While Tuberculosis (TB) and HIV are not two diseases that we consider epidemic in industrialized countries (the US); they have reached epidemic proportions in other, less developed countries. In the US, we are fortunate enough to have access to health care, sanitary conditions, education, vaccines & nutrition; and due to our high stress lives we are much more likely to get completely preventable diseases like heart disease & type II diabetes. So, while we get carried away dealing with the stresses and strains of our busy, overworked lives, there is a huge contingent of people suffering & dying from diseases that can be treated & possibly prevented; but don’t have the means or access to any of it. Fortunately there are people out there using ‘new’, or in this case, very old treatment modalities to help those in impoverished areas to ease their suffering.
One modality we use in Chinese Medicine is Moxibustion; Moxa for short. It’s an herb by the name of Mugwort or Artemisia Vulgaris, you may know of it or even see it growing in your yard. It is a particularly powerful herb and can be used in a number of different ways. You can take it internally, or topically as a plaster, salve or rub; but most commonly this herb is burned either directly on the skin, just above the skin or on an acupuncture needle. There are many different kinds of moxa as well, they are generally processed differently; some more pure than others, some more smoky than others. Like anything, it depends on where you get it, who you get it from and what your intention is for using the herb. Like most things in Chinese Medicine, I find myself talking about it and think to myself, this sounds a little crazy and weird and possibly barbaric. Yes, we do burn this herb on your skin, however, it isn’t a burning sensation you feel but a calming & very relaxing warmth over an area of the body or a specific point. It’s really quite nice and therapeutic in more ways than one. Some common uses include the treatment of digestive disorders, musculoskeletal disorders (acute trauma and chronic pain), asthma & chronic immune compromising infections to name a few. In general it has a warming effect on the body and works very well to bring blood supply to the area, increase the healing capacity of the tissue, as well as emit a systemic improvement in your bodies natural immunity. The power of Moxa (or mugwort ) is much more than a sensation of warmth on the skin (which in itself is nice), it goes much deeper than that and causes a plethora of positive reactions deep to the tissue effecting the whole body and not just one area. For more information on Moxa and its different uses complete with pictures and video; check out this Facebook page: Moxibustion: The Power of Mugwort.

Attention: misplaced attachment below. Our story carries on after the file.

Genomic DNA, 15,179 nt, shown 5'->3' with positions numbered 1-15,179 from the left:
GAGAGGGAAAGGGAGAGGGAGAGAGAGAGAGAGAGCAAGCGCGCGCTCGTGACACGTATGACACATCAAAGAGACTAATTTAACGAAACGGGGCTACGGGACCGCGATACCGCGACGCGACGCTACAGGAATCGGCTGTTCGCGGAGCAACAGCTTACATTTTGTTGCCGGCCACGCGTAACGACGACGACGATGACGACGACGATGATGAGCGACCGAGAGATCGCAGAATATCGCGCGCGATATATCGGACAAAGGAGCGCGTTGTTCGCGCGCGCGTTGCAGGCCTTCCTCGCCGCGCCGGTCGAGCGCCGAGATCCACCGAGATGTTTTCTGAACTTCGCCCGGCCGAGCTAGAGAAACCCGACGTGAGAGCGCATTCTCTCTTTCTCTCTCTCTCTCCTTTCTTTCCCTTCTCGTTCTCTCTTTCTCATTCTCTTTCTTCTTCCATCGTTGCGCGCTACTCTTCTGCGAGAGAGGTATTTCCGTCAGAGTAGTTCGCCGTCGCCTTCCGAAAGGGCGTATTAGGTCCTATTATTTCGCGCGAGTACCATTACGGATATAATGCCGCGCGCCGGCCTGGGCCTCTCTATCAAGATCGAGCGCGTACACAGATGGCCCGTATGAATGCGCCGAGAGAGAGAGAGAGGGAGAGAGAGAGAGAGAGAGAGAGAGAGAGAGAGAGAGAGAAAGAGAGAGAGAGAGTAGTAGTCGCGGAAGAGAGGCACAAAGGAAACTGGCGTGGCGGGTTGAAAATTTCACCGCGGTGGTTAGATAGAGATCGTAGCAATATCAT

Moxa therapy has been shown to increase immune function, specifically increase white blood cell counts, anti-inflammatory cytokines & anti-body production. In addition to just improving your immunity and helping when you are simply feeling a bit down, it has proven to be particularly helpful in treating (you guessed it) TB and HIV. Ever wonder how we treated disease before there were vaccines and pharmaceuticals? When TB swept the country of Japan back in the 1930’s their primary treatment method was Moxa therapy. It proved especially helpful in improving life expectancy (of both the sick and the healthy), decreasing the symptoms associated with TB and raising the spirits of those who were afflicted by the disease as well as those who weren’t.